Fedora and cpu usage
icanprogram-sKcZck+fQKg at public.gmane.org
Fri Jul 31 14:43:57 UTC 2009
I'm running stock Fedora 10 along with an A-D card which is interrupt driven.
The card is configured so that the interrupts are occurring every 8msec as
determined by an external clock.
Here is a snip from some tracing info written to a file:
=========== begin snip =========
delta_usec = 8346 toTrigger =78 toFileMgr=348
delta_usec = 8324 toTrigger =59 toFileMgr=314
delta_usec = 8323 toTrigger =42 toFileMgr=296
delta_usec = 24991 toTrigger =891 toFileMgr=1125
delta_usec = 0 toTrigger =6042 toFileMgr=6318
delta_usec = 0 toTrigger =7328 toFileMgr=7715
delta_usec = 8470 toTrigger =1691 toFileMgr=1916
delta_usec = 8218 toTrigger =55 toFileMgr=305
delta_usec = 8354 toTrigger =44 toFileMgr=299
=========== end snip ============
The first delta_usec refers to the inter interrupt spacing. The item in the
 is the interrupt sequence number. The toTrigger and toFileMgr refer to
timing points further into the multiple process application.
The question is what could have happened to the Linux system (otherwise not
used for any other purpose than this test) in and around seq number 1721.
The interrupts 1722 and 1723 still happened otherwise the sequence number
would not have incremented to 1724. The repeated 1724 is a result of an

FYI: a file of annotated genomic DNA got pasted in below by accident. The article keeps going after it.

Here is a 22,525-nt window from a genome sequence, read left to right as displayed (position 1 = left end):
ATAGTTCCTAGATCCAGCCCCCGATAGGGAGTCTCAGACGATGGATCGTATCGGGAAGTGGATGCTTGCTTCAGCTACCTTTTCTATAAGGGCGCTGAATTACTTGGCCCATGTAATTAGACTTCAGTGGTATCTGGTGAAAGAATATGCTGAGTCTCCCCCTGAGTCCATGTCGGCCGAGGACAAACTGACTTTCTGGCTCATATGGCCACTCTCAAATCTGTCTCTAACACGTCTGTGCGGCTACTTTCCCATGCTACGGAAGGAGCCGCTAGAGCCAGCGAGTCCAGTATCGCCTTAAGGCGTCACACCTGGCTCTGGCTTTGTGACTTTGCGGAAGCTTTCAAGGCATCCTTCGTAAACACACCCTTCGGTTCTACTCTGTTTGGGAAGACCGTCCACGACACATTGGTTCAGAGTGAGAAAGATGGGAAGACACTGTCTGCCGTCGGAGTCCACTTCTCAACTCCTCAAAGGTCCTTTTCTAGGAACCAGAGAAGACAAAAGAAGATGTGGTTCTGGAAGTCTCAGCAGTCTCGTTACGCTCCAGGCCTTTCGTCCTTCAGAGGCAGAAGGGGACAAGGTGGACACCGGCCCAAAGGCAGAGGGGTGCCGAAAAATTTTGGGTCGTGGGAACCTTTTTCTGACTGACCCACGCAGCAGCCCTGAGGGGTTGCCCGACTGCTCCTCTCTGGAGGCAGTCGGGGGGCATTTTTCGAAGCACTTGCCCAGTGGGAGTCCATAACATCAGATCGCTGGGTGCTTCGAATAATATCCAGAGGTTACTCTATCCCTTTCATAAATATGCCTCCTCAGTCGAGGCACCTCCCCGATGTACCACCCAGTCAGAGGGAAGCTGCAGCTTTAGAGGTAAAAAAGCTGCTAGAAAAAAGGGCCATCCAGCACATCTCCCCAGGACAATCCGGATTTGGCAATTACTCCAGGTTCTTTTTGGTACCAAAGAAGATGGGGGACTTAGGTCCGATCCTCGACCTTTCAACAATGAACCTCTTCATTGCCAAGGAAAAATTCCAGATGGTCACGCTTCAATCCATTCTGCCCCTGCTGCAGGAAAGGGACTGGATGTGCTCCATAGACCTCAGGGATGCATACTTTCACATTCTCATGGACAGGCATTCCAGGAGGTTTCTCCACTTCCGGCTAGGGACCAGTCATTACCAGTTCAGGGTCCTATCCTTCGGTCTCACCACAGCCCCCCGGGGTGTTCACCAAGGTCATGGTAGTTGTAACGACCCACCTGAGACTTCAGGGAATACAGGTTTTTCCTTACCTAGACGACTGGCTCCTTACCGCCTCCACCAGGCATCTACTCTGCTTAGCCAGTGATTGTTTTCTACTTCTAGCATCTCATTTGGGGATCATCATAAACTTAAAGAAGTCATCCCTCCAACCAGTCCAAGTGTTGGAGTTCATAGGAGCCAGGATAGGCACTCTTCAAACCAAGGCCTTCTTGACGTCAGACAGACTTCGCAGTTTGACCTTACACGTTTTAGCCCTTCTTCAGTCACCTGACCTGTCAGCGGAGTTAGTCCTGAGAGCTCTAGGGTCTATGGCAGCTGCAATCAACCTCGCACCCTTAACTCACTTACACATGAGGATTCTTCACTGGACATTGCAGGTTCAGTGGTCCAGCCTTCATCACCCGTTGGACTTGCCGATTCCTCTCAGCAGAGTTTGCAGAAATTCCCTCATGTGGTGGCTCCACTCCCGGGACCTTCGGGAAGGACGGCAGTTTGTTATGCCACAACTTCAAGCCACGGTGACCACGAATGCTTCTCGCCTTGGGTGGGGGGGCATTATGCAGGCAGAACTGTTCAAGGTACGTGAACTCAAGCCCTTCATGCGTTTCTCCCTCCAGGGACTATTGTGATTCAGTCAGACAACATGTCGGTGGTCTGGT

overwrite on some global variables. In reality they are the triggers for
1722 and 1723. Similarly the 0 is an artifact because our trace timing
variable also was overwritten. The 24991 usec lag is real and is about
right for those extra clock ticks ... although there is no real way to know
if they happened at 8msec intervals.
What appears to have happened is all was ticking along smoothly with the Linux
kernel servicing the interrupt every 8msec or so and handing it off to the
application, who then handled things within 300usec or so. All of sudden,
with the kernel still handling the interrupts on time, the rest of the Linux
system became very busy for over 25msec.
This is Fedora 10 running on a 1GHz processor. The Linux box is on a
dedicated network with one other node and is otherwise not running any other
applications other than KDE while this test is performed.
Any thoughts on what could be causing this? Is it something to do with the
file system writing that trace file? There doesn't appear to be any
correlation to these outliers and the scheduled cron jobs like log rotate.
I'm trying to avoid the complication of adding the RTAI real time Linux patch.
Thanks in advance.
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